Matt, meanwhile, is still in costume and pays a visit to Turk and Grotto for some standard information gathering and catches up with the Trump who’s busy robbing the mob. A fight erupts between the two of them and the Trump appears victorious when he immobilizes Daredevil with some fancy ribbons and hits him with a jolt of electricity. In a very nicely done scene, the taunts of the Trump as Daredevil tries to get to his feet are echoed in Matt’s mind by the taunts he heard as a child, and he forces himself to get up and fight back, stripping the Trump of most of his costume which apparently fuels some of his magic. In a last attempt at getting the upper hand again, the Trump tries to blind Daredevil with a flash of light (always with the blinding rays…) to no effect. The fight is over and the Trump is left for the police.
We then see Matt rush over to Max’s Candy Store where Foggy and Max are waiting. He has received an urgent message from his partner, and Foggy confronts him with what he knows. He says that it’s unethical to do what Matt is doing, and while Matt initially refuses to see that he is deliberately trying to take down Stymie, the past soon catches up with him and he rushes into an alley and has something of a breakdown. Foggy plays the part of the loyal friend and walks him home. The next day, Matt turns the case over to a public defender and confronts Stymie one last time. He asks him why he treated him the way he did, and Stymie appears surprised that Matt even still thinks about it, talking about his past bullying as if it were nothing. Matt walks away and thinks to himself that the past does matter, at least to some people.
This issue manages to be both deep, and thought-provoking on the one hand, and a little silly on the other. The Trump is not a particularly intresting villain and he doesn’t seem to have an agenda outside of stealing guns and doing magic tricks. However, this issue isn’t really about the Trump, who is almost like the alibi villain thrown in by the writer so he can tell a different and better story in parallel. I find the exploration of Matt’s past to be quite interesting, and the suggestion that his demons are still very much alive is quite intriguing. As a fill-in issue, it is really quite good. The art, just to mention it briefly, is very good in places, but strikes me as a little uneven with some scenes being very rich in detail and others just looking a little off, with strange proportions and angles in some panels.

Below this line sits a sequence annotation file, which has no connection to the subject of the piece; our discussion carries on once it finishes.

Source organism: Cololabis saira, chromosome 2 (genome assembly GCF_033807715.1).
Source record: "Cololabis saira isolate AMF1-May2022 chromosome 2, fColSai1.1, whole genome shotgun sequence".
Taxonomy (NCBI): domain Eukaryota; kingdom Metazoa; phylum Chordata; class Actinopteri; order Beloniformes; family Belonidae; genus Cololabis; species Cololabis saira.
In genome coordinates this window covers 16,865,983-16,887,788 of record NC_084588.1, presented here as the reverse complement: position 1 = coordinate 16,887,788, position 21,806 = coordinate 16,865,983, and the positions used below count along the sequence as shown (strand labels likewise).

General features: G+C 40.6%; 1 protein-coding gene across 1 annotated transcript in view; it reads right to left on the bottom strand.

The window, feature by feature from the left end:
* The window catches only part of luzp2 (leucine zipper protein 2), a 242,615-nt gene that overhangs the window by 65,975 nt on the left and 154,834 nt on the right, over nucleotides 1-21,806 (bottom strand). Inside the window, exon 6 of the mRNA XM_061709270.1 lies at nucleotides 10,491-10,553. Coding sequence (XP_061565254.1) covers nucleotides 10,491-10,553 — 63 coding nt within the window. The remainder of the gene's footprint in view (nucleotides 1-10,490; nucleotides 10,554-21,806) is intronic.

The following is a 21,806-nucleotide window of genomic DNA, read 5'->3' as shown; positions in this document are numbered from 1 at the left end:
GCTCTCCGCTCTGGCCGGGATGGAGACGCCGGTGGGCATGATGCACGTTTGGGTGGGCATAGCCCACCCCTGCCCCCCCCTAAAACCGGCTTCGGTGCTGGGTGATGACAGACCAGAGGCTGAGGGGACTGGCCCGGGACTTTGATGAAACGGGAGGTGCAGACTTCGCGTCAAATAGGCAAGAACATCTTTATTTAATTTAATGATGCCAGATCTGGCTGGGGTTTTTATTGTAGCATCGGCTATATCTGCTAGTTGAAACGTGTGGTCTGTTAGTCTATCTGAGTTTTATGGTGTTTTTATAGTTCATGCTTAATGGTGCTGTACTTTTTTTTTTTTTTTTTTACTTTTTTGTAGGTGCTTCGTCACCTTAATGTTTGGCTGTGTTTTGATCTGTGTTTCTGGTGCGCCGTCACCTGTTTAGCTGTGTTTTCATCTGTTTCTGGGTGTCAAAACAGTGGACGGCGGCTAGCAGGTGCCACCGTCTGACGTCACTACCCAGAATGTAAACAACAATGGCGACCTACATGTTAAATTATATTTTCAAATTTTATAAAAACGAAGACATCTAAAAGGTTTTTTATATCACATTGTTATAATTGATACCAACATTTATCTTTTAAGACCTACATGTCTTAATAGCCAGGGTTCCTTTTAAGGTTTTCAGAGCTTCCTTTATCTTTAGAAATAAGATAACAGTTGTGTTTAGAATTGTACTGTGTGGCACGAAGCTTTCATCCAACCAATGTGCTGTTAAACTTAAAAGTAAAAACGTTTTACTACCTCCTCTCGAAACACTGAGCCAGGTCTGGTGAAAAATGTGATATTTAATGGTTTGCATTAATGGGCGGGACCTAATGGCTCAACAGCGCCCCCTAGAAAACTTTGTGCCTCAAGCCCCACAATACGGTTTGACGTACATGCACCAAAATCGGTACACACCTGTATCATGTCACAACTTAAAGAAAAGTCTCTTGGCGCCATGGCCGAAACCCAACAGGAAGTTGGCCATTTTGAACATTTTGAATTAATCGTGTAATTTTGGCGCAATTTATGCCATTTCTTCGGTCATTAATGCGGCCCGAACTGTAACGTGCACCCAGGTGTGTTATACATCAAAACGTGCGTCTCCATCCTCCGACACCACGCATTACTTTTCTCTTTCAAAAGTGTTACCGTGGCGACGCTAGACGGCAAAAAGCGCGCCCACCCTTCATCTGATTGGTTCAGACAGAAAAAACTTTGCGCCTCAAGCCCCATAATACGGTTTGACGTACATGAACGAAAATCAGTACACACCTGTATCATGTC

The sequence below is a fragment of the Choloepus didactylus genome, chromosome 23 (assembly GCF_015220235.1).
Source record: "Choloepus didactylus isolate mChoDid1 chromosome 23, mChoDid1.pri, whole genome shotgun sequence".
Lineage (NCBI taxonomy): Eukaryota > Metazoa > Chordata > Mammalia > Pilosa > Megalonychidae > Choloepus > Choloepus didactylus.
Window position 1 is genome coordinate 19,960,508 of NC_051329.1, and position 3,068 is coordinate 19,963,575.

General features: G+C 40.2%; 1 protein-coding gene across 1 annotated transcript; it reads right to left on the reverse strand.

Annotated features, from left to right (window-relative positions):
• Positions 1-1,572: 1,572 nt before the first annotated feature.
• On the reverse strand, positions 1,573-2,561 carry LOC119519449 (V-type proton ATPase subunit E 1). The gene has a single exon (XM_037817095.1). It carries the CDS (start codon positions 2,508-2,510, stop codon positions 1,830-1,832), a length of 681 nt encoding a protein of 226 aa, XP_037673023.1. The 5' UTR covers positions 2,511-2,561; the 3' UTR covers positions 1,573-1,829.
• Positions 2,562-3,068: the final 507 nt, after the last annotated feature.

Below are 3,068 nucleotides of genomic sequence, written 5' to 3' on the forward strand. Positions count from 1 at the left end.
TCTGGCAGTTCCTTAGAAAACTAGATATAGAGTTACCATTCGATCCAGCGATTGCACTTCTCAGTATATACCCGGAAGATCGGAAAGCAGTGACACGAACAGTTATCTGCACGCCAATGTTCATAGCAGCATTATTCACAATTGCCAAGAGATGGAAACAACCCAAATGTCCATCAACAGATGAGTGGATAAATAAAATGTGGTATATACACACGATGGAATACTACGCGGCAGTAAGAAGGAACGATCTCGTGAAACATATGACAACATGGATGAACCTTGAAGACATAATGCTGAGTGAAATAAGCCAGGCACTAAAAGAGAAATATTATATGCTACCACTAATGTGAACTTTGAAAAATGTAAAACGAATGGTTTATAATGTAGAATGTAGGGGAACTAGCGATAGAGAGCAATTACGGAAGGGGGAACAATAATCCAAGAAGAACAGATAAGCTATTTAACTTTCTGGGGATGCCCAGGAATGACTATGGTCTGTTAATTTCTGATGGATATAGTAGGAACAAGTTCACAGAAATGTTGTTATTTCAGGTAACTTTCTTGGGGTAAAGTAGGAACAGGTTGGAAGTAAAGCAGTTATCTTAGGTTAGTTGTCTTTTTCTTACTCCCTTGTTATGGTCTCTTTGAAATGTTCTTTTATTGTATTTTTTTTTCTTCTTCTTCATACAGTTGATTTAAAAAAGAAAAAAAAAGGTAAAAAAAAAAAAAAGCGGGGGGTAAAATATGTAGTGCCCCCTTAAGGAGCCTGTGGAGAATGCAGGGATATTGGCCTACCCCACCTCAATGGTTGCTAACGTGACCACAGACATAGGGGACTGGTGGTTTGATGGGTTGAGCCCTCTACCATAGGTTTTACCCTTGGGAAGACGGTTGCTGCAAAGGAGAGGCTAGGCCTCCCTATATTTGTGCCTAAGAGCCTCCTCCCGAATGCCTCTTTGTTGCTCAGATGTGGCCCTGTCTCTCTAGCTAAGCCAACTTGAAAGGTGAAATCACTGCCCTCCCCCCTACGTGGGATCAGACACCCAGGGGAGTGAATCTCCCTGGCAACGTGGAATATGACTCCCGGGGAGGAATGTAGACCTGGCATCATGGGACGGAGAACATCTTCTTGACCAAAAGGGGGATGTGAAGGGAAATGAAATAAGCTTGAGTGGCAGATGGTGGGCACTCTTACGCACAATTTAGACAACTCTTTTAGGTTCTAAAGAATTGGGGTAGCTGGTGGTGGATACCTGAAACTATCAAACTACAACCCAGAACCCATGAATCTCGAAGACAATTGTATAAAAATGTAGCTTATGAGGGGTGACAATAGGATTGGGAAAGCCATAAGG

Look this issue up if you haven’t read it. Chances are you’ll remember it for years. But, let’s face it, you won’t remember the Trump. Oh well, no loss there.
Further reading: I recommend Kuljit Mithra’s 1998 interview with Steve Grant which specifically talks about this issue.
I must say that one of the things I most liked about the issue (as you have probably guessed) was the role of Foggy: at the time he was being presented as a wife-dominated selfish jerk, and here he was again as the best friend in a nearly Bendisian way (the “face the facts, Matt!!” Foggy, I mean)
And you must admit the Fogster is endearingly amusing whenever he plays detective (That checkered hat! LOL).
As for the “main” plot, it wasn’t too powerful: I wonder what Grant might have done with more issues to write (according to the interview, I must say that a “core” daredevil is always an interesting idea)